Improve the Sound of Your Microphone by Adding a De-Esser in OBS

When your voice gets recorded or broadcasted through a microphone, it oftentimes emphasizes the harsh tones that occur when you make certain sounds with your voice. In particular, sibilant consonants such as “s” and “z” are overemphasized through a microphone and create tones that are unpleasant to listen to. You don’t want to drive viewers away because it hurts their ears every time you say words like “snake”, “sand”, or “zebra”.

Thankfully, minimizing those unpleasant tones can be done through a de-esser. You can set one up in OBS within a matter of minutes with the help of this guide. Kudos to Atomic Overdrive for almost all of this information, as I followed their guide while trying to resolve my sibilance issues and am largely adapting their knowledge in this post. However, I will try to add any extra insight I have to make this a more complete guide for you, including where to put the de-esser in your processing chain.

Follow along and let’s make your voice even more pleasant to listen to by adding a de-esser in OBS!

1. Download and install TDR Nova from the official website. This third-party plugin is a parallel dynamic equalizer, which can be used as a de-esser and a whole lot more. For the purposes of this tutorial, we’re gonna focus on using it as a de-esser.

2. Once you have installed, open OBS. Under “Sources”, right click on your microphone source and select “Filters”. Click on the “+” and select “VST2.x Plug-in”. Give it the name “De-esser”.

3.  Click on the [Please select a plug-in] dropdown menu and select TDR Nova.

4. If you already have a set of microphone filters, use the up and down arrows to move the de-esser between your EQ and your compressor. Order matters here, as you want the de-esser to minimize the “s” tones after the EQ. If you put it before the EQ, odds are that the high shelf you’ve set in your EQ will actually amplify the “s” tones that you tried to minimize in the first place.

If you don’t have any microphone filters set up yet, I would strong recommend setting up a noise filter, noise gate, EQ, compression, and limiter as well. After you’re done with the de-esser guide, head over to my main microphone guide for instructions on how to set everything else up!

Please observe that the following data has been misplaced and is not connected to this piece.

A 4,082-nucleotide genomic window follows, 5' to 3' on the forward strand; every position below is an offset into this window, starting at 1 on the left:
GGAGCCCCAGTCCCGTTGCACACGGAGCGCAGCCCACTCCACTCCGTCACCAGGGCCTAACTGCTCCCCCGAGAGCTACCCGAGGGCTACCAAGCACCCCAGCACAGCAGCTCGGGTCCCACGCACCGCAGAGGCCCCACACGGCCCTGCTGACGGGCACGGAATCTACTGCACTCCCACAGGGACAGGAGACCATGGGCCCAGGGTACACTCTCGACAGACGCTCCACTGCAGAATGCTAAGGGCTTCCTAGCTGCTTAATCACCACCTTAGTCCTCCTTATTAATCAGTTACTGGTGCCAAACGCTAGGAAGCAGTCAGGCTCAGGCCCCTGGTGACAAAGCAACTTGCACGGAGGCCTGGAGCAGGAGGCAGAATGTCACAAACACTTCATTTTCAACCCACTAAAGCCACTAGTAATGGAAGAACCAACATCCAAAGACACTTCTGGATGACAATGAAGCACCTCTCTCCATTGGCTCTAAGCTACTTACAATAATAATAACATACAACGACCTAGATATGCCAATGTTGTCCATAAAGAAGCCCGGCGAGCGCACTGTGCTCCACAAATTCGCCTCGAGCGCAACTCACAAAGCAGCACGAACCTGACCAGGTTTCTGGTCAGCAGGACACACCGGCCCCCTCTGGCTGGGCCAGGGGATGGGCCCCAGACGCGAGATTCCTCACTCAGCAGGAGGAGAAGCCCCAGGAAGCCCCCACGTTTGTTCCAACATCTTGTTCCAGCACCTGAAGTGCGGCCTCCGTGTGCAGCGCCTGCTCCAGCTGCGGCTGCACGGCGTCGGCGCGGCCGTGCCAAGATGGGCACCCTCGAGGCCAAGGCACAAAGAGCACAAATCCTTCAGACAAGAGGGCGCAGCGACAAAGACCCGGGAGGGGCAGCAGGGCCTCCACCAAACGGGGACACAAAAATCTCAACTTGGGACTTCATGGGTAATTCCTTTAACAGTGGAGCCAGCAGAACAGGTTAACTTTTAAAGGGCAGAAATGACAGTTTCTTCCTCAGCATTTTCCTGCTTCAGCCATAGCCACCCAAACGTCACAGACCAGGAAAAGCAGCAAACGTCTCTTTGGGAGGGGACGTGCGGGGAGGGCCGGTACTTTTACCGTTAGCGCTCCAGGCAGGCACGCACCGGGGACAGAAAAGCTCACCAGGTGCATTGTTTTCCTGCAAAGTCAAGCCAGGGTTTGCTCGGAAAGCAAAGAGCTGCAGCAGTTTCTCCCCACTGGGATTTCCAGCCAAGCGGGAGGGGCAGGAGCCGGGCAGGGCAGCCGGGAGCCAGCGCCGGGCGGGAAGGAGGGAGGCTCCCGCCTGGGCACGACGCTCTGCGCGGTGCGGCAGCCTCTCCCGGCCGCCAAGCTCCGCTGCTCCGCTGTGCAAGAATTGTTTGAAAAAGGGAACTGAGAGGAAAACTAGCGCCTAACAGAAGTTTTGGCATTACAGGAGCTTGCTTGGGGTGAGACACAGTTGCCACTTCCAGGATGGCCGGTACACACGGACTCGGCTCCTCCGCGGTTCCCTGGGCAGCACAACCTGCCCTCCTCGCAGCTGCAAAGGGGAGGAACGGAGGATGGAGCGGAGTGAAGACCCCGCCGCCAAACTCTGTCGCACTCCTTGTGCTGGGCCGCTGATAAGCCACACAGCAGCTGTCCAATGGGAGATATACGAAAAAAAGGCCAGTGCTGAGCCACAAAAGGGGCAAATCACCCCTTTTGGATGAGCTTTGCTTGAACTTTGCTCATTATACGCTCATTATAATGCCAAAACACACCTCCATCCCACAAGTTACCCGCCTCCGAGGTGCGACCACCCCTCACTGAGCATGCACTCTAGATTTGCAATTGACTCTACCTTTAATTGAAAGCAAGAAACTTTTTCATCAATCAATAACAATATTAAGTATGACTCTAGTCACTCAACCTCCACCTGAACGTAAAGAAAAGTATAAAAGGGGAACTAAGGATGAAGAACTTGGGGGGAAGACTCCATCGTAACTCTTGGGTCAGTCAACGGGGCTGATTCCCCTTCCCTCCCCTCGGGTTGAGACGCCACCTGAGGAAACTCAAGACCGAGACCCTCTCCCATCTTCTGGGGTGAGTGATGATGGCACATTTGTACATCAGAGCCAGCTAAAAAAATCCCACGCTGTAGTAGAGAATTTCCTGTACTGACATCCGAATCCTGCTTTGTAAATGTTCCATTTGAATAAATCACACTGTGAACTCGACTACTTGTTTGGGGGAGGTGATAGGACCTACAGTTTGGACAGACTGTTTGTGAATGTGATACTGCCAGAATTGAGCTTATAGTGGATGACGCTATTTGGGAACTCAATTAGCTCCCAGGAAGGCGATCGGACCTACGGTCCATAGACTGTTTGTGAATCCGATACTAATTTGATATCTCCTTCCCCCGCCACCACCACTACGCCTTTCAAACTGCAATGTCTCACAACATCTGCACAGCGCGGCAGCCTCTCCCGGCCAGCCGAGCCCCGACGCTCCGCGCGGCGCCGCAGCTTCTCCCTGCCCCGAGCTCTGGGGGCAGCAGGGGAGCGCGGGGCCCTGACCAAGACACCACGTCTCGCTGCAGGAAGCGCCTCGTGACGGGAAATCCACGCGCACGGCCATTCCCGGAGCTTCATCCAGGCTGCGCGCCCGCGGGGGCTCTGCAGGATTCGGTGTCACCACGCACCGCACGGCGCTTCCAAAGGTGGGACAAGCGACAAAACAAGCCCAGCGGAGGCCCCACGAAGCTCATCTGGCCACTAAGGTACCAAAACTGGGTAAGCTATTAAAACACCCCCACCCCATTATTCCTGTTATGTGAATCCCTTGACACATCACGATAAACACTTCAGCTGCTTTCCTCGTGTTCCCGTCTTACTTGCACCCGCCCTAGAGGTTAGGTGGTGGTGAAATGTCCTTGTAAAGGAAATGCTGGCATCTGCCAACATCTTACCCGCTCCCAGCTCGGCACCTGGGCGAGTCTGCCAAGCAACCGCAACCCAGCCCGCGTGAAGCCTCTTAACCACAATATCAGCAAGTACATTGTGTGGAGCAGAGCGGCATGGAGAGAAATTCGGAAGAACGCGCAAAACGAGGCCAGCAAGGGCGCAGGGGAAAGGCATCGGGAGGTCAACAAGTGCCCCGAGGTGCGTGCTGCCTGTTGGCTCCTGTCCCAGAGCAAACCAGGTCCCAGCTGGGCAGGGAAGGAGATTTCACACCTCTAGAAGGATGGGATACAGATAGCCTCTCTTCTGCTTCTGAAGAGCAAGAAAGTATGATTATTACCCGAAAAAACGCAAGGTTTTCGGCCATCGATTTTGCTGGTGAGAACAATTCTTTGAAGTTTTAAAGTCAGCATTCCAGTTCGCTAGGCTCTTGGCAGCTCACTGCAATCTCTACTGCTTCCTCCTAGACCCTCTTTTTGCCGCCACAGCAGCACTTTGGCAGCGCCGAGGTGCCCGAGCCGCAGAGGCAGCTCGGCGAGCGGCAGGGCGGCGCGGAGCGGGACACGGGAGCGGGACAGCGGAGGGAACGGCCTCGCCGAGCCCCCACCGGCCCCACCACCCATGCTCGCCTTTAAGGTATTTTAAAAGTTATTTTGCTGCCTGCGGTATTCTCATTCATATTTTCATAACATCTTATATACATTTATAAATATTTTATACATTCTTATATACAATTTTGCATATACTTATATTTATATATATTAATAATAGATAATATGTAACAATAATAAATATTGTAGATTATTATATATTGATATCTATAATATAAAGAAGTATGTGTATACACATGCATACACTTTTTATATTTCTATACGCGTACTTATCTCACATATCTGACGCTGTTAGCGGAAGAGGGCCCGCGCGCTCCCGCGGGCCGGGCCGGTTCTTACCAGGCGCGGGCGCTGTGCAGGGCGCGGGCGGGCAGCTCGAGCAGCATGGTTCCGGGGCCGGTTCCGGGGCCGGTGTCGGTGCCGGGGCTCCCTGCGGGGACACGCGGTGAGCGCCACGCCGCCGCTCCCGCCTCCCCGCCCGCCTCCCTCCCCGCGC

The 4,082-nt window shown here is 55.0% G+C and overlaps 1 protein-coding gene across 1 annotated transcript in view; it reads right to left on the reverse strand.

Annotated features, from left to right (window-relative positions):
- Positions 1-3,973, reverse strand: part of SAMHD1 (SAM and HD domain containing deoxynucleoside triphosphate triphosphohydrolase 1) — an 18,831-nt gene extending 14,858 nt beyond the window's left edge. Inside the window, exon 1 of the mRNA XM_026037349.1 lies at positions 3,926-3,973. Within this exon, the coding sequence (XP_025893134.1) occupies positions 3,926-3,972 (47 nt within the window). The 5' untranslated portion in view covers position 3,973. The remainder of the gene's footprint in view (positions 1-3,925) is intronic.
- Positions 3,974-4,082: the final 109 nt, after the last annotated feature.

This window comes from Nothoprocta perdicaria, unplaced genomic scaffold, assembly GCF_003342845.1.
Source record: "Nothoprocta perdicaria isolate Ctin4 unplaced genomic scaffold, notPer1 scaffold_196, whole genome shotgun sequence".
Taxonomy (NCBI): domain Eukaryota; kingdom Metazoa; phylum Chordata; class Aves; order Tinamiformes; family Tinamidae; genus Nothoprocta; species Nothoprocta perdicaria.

5. When you first open TDR Nova, nothing will happen when you talk into your mic. Click on “IN” at the top right so that TDR Nova will recognize your mic. From there, turn off “I”, “II”, and “III”. You’ll only need the “IV” band, which will act as our de-esser.

6. Click on the “IV” button. This will show us the controls for the 4th channel. Where you see the different line shapes, click on the bell shape in the middle. Under Q, set the value to 1.00.

7. Now it’s time to find the offending frequencies in their voice. Click on the “Band Solo” button, which should change the yellow line to a bell. Now hiss into your microphone. Everyone’s voice is different, so the exact spot for where the “s” sound is located will be in a different spot, but you should see sizable bump somewhere between 5k and 10k. Use the “Freq” knob to adjust the placement of the bell so that it fits the area where you’re making the “s” noise.

8. Click on “Threshold”. Set that value to -30db. When the “s” noise occurs in your voice, it will trigger the compressor just for that frequency range when when it reaches -30db or above.

Set the ratio to 4.0:1. This denotes how much the sound in this range is compressed when it passes the threshold. Most are fine at a value of 3.0:1 or 4.0:1. I have mine set to 4.5:1, as that’s what seems to work best for me. You can go as high as 6.0:1, but only in extreme cases. Record samples at different compression rates until you find a sound that minimizes the “s” sound without making your voice as a whole sound compressed.

After that, set your “Attack” to 3.0ms and “Release” to 300ms.

9. Let’s do a test recording to see how the de-esser is working. Hit record in OBS and then talk into your microphone by saying a bunch of words with “s” sounds. Toggle “Bypass” on-and-off as you speak to hear the what it’s like with the de-esser on vs. off. If you’re happy with it, great! Make sure to turn off “Bypass” when you’re done. Odds are, if you’re going to tweak anything, it’s likely to be where the bell curve is placed or the amount of compression set. Feel free to tweak the settings to best fit your voice and mic.

10. One last step! Right click on “Default” in the menu bar and select “Save As Default State”. Now your de-esser is set up and saved!

With this de-esser in place, your mic should minimize the harshness of the “s” sound without without compromising the other frequencies in your voice. Hoping this guide helps you sound your best for all of your Twitch and YouTube streams going forward!

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